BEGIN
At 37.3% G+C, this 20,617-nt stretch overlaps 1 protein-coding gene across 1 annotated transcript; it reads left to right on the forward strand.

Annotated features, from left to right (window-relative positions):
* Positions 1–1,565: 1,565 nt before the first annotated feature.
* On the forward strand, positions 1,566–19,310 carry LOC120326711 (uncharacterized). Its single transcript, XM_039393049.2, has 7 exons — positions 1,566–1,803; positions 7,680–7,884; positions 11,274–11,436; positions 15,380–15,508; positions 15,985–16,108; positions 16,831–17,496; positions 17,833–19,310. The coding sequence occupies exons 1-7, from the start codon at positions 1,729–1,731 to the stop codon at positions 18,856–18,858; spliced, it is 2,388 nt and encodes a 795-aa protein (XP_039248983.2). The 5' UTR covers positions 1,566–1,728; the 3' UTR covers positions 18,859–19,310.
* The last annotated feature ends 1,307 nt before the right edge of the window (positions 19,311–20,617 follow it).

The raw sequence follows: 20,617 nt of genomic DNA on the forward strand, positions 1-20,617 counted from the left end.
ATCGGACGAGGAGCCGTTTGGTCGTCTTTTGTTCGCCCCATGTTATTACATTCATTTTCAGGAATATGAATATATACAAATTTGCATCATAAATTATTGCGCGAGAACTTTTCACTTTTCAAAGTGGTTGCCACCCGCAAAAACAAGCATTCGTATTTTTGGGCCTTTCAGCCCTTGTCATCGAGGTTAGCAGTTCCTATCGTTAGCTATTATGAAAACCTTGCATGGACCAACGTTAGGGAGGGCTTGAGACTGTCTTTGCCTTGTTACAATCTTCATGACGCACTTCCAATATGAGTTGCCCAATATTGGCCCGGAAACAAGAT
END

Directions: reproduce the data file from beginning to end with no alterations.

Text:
At 37.3% G+C, this 20,617-nt stretch overlaps 1 protein-coding gene across 1 annotated transcript; it reads left to right on the forward strand.

Annotated features, from left to right (window-relative positions):
* Positions 1–1,565: 1,565 nt before the first annotated feature.
* On the forward strand, positions 1,566–19,310 carry LOC120326711 (uncharacterized). Its single transcript, XM_039393049.2, has 7 exons — positions 1,566–1,803; positions 7,680–7,884; positions 11,274–11,436; positions 15,380–15,508; positions 15,985–16,108; positions 16,831–17,496; positions 17,833–19,310. The coding sequence occupies exons 1-7, from the start codon at positions 1,729–1,731 to the stop codon at positions 18,856–18,858; spliced, it is 2,388 nt and encodes a 795-aa protein (XP_039248983.2). The 5' UTR covers positions 1,566–1,728; the 3' UTR covers positions 18,859–19,310.
* The last annotated feature ends 1,307 nt before the right edge of the window (positions 19,311–20,617 follow it).

The raw sequence follows: 20,617 nt of genomic DNA on the forward strand, positions 1-20,617 counted from the left end.
ATCGGACGAGGAGCCGTTTGGTCGTCTTTTGTTCGCCCCATGTTATTACATTCATTTTCAGGAATATGAATATATACAAATTTGCATCATAAATTATTGCGCGAGAACTTTTCACTTTTCAAAGTGGTTGCCACCCGCAAAAACAAGCATTCGTATTTTTGGGCCTTTCAGCCCTTGTCATCGAGGTTAGCAGTTCCTATCGTTAGCTATTATGAAAACCTTGCATGGACCAACGTTAGGGAGGGCTTGAGACTGTCTTTGCCTTGTTACAATCTTCATGACGCACTTCCAATATGAGTTGCCCAATATTGGCCCGGAAACAAGAT